• Accessible. Plain language helps us reach everyone, including people with learning or other disabilities, people whose first language is not English, and people who may be reading online while feeding a toddler and waiting on hold with the cable company.
  • Active. In active voice, the subject of the sentence performs the action: “The mouse ate the cookie,” not “it is believed the cookie was consumed by the mouse.”
  • The law. Government agencies like the IRS and the state of Oregon have adopted plain language guidelines. OSU websites should follow web accessibility guidelines, including those on readability.

There’s an app for that

Oddly, it’s hard to write simply.

Thankfully, some great new tools can help us measure and improve the readability of our text. One we like is called Hemingway Editor.

Start with a rough draft. Call up Hemingway in your browser, and copy and paste your text into the home screen. You’ll see a screen like this:

Zero in on the figure that denotes the reading level of your text. If it’s ninth grade or higher, start working your way up the Hemingway rainbow:

  • Clean up everything in light red. Cut unnecessary words. Divide complex sentences in two. Sub in some active verbs.
  • After pink, tackle yellow.
  • Re-check the reading level. Is it lower? Good job.
  • If the reading level is nine or above, keep working. Most audiences — including academics — prefer to read at an eighth grade level or below. Great writers like Jane Austen, Ernest Hemingway and J.R.R. Tolkien all wrote at the seventh grade level or below.

Make reading easy

Many readers today don’t read but instead scan written material. They’re looking for solutions in a hurry. Here are some ways to help these readers out:

  • Avoid long paragraphs. Long blocks of gray text turn readers off. Limit your paragraphs to one topic — about three sentences.
  • Use bulleted lists instead of long sentences filled with commas.
  • Use bold-faced lead-ins and subheads to help readers scan your text to find what they are looking for.
  • Read it out aloud. Before turning in anything to an editor or colleague, read it out aloud. You’ll be surprised how many awkward phrases you’ll find to revise.

Writing is hard, but reading doesn’t have to be. Use the tools of plain language to tell your story, and your readers will thank you.

Editor’s note: This article is written at a fifth-grade level.

More blog posts to come:

  • Science writing simplified: improving the readability of complex topics
  • The ABCs of acronyms
  • Tempting titles that click with readers

Authors: Janet Donnelly and Jim Sloan

Occasionally, we still hear from Extension faculty or staff worried about people not being able to find things on the website. Extension does have a lot of content on the site, and we do care what audiences think. This year EESC will continue our work on website usability and use analytics to help improve the visitor experience. Yet, the design solutions may not be what you thought, and focusing on content may be a better approach.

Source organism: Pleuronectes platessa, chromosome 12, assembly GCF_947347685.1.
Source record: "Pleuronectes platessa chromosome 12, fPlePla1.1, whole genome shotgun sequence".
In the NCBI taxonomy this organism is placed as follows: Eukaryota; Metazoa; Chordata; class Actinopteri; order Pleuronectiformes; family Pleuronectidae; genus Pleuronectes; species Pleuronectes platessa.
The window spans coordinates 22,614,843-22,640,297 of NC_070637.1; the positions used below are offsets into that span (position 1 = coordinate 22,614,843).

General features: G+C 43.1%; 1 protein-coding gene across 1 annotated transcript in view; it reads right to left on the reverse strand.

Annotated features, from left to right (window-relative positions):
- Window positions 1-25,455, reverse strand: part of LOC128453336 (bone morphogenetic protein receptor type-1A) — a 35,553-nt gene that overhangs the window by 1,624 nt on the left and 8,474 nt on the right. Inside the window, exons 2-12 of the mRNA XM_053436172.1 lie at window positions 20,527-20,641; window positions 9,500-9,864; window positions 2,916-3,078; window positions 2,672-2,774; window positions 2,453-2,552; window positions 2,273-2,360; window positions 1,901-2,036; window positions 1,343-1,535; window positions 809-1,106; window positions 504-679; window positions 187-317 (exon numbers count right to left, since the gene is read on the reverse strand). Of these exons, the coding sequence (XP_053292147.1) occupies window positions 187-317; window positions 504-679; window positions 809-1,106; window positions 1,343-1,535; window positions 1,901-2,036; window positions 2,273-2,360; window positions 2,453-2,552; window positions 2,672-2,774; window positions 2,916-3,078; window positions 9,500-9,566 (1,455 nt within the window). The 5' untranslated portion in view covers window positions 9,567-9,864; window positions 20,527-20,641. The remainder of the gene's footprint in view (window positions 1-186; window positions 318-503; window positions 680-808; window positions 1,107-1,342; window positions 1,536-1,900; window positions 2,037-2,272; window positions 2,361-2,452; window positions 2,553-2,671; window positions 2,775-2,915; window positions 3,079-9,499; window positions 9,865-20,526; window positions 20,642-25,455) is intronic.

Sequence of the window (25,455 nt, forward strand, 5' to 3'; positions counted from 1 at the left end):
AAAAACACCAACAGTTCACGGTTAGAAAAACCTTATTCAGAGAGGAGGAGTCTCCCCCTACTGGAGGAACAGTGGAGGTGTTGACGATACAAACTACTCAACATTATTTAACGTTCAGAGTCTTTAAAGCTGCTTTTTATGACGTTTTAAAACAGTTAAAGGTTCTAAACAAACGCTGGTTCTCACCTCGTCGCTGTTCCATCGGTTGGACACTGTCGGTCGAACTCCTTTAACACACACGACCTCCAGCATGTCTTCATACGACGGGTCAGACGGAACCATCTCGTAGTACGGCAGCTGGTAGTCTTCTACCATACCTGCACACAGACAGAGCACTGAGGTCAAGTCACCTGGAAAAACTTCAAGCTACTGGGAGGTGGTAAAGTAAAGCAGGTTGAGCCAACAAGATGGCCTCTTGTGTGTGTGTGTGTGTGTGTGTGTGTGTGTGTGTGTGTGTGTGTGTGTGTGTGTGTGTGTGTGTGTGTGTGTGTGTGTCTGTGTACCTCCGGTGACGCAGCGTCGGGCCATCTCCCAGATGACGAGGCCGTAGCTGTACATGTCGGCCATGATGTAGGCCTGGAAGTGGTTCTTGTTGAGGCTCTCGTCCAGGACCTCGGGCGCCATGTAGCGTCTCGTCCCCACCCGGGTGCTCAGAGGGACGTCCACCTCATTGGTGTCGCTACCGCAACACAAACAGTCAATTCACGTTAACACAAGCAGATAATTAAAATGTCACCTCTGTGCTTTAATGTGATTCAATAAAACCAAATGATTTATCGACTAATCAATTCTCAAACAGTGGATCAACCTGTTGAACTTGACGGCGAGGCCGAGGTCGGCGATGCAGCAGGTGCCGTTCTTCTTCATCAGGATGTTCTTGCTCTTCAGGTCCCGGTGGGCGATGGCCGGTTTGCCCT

Where you can worry less: the changing design trends

Forget the “three-click rule.” The idea that web visitors will get frustrated if they have to click more than three times to find a piece of content has been around for the last couple of decades. Logically, it makes sense, but how many times they click doesn’t matter(1) and can make for unruly menus. What matters is each time they click, the page should deliver something to get them closer to an intended goal.

Also, our home page isn’t as important as you think. Visitors to our website are less likely to land on our home page than in the past – approximately 3% of visitors. This is a common trend happening across all websites. Search engines and social media are a big factor, as they will link to whatever page is relevant on our site. People go to a page of interest and don’t see the homepage.

A greater focus on organized, well-titled content and landing pages (vs. home page and navigation) can give you more visitor retention opportunities.

What to focus on: the content most asked for or that meets your goals

Give people the good stuff upfront when it comes to landing pages. What do they often ask about? Feature it prominently anywhere on the page, and then direct them to related content that may be less intriguing but still critical information. EESC can work with you on how to surface these top tasks.

One Nielsen Norman Group study(2) found that, like general web readers, the professionals we serve want content easy to scan and digest. They differ in that most are looking for detailed facts, verifying the credibility, and comparing data or related findings. Overstating outcomes or having out-of-date content diminishes credibility.